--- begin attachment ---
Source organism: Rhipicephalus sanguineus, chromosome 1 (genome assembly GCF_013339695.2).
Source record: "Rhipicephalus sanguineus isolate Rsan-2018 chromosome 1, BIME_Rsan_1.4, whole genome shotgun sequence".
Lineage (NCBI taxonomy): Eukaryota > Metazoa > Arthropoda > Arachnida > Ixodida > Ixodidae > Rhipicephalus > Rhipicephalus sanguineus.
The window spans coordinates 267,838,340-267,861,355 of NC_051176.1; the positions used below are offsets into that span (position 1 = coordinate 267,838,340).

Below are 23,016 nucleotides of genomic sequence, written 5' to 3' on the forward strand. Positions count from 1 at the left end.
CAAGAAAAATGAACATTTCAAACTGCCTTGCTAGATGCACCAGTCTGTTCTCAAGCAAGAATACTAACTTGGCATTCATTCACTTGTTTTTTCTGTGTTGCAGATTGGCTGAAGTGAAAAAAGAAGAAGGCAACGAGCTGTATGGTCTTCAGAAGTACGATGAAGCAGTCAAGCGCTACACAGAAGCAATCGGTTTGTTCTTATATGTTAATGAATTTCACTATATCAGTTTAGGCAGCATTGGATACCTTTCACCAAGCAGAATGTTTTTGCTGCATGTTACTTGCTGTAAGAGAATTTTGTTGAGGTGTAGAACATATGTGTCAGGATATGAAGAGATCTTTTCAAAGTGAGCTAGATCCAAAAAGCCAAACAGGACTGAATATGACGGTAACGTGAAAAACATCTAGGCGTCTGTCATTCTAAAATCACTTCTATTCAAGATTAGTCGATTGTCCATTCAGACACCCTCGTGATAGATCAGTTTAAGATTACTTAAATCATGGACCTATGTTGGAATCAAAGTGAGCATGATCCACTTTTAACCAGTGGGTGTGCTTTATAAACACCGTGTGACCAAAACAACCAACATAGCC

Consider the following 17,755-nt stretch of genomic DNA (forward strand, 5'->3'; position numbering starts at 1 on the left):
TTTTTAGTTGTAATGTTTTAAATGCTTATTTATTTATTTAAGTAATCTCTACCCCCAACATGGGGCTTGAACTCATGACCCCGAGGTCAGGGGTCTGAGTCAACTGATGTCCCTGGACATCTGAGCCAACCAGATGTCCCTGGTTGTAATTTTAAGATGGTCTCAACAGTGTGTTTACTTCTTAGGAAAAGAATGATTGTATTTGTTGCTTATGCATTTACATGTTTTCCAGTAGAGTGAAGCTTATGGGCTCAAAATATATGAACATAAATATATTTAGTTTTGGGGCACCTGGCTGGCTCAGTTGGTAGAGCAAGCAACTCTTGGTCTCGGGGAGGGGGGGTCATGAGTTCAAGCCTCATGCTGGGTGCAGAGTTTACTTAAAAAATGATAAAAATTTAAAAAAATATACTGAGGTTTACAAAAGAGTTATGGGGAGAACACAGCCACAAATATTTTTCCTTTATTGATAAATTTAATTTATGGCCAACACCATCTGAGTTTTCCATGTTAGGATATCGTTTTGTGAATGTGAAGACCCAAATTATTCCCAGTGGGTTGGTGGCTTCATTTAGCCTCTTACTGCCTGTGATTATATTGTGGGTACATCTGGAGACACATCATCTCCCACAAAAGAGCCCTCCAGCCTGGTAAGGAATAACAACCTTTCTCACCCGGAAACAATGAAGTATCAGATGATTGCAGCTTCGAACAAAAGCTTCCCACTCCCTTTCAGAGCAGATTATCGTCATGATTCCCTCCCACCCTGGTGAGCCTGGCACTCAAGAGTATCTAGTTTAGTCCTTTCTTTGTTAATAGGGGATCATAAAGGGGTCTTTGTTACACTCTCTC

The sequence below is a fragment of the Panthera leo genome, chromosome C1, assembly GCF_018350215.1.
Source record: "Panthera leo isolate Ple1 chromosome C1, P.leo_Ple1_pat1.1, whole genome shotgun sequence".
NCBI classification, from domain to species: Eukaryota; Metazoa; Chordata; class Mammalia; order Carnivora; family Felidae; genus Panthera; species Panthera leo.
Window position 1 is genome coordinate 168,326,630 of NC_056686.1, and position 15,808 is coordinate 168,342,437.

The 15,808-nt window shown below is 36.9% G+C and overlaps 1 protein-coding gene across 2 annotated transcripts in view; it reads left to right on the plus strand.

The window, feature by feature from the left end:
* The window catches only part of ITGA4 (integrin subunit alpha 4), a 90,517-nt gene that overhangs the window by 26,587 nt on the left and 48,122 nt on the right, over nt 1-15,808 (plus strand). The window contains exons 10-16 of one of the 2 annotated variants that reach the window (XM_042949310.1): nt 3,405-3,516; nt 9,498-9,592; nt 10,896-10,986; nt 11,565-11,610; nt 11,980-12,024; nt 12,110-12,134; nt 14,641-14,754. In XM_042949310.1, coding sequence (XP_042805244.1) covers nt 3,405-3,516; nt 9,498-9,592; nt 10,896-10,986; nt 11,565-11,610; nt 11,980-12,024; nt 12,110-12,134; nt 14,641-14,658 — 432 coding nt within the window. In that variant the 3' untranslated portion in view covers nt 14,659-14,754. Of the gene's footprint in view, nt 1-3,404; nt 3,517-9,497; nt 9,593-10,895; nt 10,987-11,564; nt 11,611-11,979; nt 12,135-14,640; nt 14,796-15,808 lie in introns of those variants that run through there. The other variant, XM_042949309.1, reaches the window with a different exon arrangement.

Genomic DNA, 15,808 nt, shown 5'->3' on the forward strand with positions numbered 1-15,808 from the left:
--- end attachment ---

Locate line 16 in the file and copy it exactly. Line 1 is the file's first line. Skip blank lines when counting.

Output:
Genomic DNA, 15,808 nt, shown 5'->3' on the forward strand with positions numbered 1-15,808 from the left: